The Courier-Mail

The Waifs’ separate lives pay off again


Twenty three years and seven albums in, The Waifs work on Waifs time.

The West Australian band run their own record label, so each new album arrives when the trio are good and ready, not when some suit hassles them.

It’s been four years since the acclaimed Temptation. When not on tour, the trio are now spread out all over the globe, making recording an album a geographic­al ordeal.

An attempt to break with their own tradition and write communally for this album spectacula­rly backfired. Once again the songs are divvied three ways through three very different personalit­ies.

But that’s the charm of The Waifs, that creative push and pull.

That chemistry pushes them out of their respective comfort zones.

The brittle but beautiful title track (with a haunting Neil Finn feel) is Donna Simpson’s helping hand to someone battling addiction — “If looks could kill you would have killed me a thousand times over.” No stranger to the dark side, Simpson’s When a Man Gets Down is an emotional relationsh­ip post-mortem.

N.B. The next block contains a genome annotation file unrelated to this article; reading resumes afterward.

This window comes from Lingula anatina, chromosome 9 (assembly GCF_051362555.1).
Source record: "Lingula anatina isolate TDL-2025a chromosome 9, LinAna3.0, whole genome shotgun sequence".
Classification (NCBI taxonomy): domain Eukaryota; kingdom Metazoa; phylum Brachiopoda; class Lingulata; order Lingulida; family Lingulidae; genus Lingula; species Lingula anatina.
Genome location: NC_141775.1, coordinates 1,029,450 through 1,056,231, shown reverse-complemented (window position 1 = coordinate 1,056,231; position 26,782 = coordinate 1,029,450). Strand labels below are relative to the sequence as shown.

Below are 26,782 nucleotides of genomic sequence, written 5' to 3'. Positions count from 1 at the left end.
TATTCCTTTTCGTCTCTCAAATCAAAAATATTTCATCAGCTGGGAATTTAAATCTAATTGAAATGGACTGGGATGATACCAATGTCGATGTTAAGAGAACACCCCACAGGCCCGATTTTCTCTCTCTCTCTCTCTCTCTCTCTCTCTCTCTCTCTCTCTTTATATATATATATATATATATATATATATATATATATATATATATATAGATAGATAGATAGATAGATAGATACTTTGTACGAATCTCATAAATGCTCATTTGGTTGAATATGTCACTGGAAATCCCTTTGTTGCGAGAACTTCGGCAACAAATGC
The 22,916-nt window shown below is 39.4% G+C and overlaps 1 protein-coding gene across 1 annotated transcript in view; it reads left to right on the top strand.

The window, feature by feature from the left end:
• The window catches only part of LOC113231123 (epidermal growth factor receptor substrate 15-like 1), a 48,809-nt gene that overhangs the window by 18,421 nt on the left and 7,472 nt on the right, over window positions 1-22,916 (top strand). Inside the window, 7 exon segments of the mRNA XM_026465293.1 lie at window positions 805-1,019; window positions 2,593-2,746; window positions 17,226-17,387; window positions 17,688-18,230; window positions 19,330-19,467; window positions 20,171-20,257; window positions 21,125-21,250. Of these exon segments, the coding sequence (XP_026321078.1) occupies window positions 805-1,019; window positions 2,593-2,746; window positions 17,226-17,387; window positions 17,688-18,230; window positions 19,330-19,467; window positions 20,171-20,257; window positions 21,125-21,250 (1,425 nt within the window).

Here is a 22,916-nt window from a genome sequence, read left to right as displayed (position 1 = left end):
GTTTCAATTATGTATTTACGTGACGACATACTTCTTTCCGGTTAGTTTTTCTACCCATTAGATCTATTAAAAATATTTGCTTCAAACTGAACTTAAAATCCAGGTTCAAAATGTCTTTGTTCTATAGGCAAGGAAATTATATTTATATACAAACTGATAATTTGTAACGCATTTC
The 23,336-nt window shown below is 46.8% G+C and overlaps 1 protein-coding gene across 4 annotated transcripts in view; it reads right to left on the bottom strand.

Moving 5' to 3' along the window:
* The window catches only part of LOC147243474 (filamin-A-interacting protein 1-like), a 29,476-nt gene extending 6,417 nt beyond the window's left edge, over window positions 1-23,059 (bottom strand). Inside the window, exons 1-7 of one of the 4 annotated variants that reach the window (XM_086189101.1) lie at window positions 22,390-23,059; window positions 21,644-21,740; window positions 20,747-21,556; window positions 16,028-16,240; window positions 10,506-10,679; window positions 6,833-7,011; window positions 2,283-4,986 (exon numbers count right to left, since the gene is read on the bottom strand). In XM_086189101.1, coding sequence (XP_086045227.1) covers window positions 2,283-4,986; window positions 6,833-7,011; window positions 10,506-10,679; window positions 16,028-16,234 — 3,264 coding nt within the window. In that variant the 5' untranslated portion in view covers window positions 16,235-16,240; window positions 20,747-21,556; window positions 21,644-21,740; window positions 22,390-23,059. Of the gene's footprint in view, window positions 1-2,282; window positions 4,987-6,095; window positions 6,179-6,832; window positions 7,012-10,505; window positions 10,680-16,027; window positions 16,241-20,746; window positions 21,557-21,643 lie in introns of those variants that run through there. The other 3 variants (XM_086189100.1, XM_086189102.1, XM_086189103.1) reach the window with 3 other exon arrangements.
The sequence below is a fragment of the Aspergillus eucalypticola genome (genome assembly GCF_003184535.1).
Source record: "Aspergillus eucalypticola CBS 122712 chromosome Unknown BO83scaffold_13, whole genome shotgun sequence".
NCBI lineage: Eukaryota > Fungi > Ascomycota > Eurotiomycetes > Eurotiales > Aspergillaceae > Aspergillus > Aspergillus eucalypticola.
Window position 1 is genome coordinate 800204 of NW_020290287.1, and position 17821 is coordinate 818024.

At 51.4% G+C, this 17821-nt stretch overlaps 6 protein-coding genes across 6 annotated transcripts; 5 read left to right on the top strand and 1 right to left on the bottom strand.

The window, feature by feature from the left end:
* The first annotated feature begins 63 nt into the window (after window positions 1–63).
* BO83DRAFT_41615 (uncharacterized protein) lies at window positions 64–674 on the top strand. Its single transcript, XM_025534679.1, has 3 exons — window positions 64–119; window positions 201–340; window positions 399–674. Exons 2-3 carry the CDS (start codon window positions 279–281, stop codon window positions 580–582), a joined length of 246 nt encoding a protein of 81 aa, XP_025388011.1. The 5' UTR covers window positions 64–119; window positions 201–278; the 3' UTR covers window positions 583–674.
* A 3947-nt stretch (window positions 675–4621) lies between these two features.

Vikki Thorn’s February is a storming blues-rocker ready to fire crowds up, and Josh Cunningham’s 6000 Miles is a country-tinged road trip about that awkward time he was stranded with a broken van and no friendly passer-by. “The good in a man is only as good as the bad is bad,” he notes.

Simpson’s Rowena and Wallace (about a skater boy and a good girl gone bad, not the TV icon Pat the Rat) fires up a swampy tale of misspent youth, stolen cash and DIY tattoos.

Come Away’s mellow tones showcase the beauty always at the heart of what they do, while the bouncy Blindly Believing could be a radio hit for those Waifs-friendly radio stations that genuinely like good music.


Newspapers in English

Newspapers from Australia